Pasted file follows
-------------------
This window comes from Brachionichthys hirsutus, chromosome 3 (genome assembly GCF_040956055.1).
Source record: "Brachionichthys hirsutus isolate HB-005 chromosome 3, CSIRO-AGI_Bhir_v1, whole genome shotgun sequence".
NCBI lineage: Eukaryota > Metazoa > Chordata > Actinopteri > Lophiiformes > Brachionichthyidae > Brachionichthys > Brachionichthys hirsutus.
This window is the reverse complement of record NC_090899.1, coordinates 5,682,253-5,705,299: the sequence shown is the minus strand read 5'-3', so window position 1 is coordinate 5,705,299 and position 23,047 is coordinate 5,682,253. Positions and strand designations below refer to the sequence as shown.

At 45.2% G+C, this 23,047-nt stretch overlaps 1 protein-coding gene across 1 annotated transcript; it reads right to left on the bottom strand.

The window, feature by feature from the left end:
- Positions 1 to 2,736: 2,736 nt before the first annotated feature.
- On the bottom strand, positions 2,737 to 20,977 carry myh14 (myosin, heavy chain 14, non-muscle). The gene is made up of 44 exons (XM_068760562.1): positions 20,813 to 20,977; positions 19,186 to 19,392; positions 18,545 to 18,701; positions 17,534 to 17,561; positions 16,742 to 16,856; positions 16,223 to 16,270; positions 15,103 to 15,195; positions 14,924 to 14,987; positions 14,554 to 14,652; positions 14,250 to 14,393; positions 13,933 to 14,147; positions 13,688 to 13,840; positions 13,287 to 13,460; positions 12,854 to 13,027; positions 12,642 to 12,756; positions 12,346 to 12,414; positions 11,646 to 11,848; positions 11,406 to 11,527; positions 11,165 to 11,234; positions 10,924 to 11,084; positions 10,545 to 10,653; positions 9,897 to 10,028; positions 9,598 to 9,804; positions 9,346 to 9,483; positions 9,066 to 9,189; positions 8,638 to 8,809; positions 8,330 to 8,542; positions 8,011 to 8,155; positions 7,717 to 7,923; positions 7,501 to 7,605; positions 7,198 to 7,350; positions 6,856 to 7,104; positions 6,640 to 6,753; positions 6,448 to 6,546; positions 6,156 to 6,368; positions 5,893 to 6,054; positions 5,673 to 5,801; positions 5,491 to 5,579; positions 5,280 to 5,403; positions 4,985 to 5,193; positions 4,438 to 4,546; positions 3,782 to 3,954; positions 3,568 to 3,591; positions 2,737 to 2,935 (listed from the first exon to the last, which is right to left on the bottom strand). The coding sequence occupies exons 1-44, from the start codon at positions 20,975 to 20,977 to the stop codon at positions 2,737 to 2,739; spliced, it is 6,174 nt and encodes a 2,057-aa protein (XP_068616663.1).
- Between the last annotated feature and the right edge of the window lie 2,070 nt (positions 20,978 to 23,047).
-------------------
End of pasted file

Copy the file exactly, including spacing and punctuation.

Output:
This window comes from Brachionichthys hirsutus, chromosome 3 (genome assembly GCF_040956055.1).
Source record: "Brachionichthys hirsutus isolate HB-005 chromosome 3, CSIRO-AGI_Bhir_v1, whole genome shotgun sequence".
NCBI lineage: Eukaryota > Metazoa > Chordata > Actinopteri > Lophiiformes > Brachionichthyidae > Brachionichthys > Brachionichthys hirsutus.
This window is the reverse complement of record NC_090899.1, coordinates 5,682,253-5,705,299: the sequence shown is the minus strand read 5'-3', so window position 1 is coordinate 5,705,299 and position 23,047 is coordinate 5,682,253. Positions and strand designations below refer to the sequence as shown.

At 45.2% G+C, this 23,047-nt stretch overlaps 1 protein-coding gene across 1 annotated transcript; it reads right to left on the bottom strand.

The window, feature by feature from the left end:
- Positions 1 to 2,736: 2,736 nt before the first annotated feature.
- On the bottom strand, positions 2,737 to 20,977 carry myh14 (myosin, heavy chain 14, non-muscle). The gene is made up of 44 exons (XM_068760562.1): positions 20,813 to 20,977; positions 19,186 to 19,392; positions 18,545 to 18,701; positions 17,534 to 17,561; positions 16,742 to 16,856; positions 16,223 to 16,270; positions 15,103 to 15,195; positions 14,924 to 14,987; positions 14,554 to 14,652; positions 14,250 to 14,393; positions 13,933 to 14,147; positions 13,688 to 13,840; positions 13,287 to 13,460; positions 12,854 to 13,027; positions 12,642 to 12,756; positions 12,346 to 12,414; positions 11,646 to 11,848; positions 11,406 to 11,527; positions 11,165 to 11,234; positions 10,924 to 11,084; positions 10,545 to 10,653; positions 9,897 to 10,028; positions 9,598 to 9,804; positions 9,346 to 9,483; positions 9,066 to 9,189; positions 8,638 to 8,809; positions 8,330 to 8,542; positions 8,011 to 8,155; positions 7,717 to 7,923; positions 7,501 to 7,605; positions 7,198 to 7,350; positions 6,856 to 7,104; positions 6,640 to 6,753; positions 6,448 to 6,546; positions 6,156 to 6,368; positions 5,893 to 6,054; positions 5,673 to 5,801; positions 5,491 to 5,579; positions 5,280 to 5,403; positions 4,985 to 5,193; positions 4,438 to 4,546; positions 3,782 to 3,954; positions 3,568 to 3,591; positions 2,737 to 2,935 (listed from the first exon to the last, which is right to left on the bottom strand). The coding sequence occupies exons 1-44, from the start codon at positions 20,975 to 20,977 to the stop codon at positions 2,737 to 2,739; spliced, it is 6,174 nt and encodes a 2,057-aa protein (XP_068616663.1).
- Between the last annotated feature and the right edge of the window lie 2,070 nt (positions 20,978 to 23,047).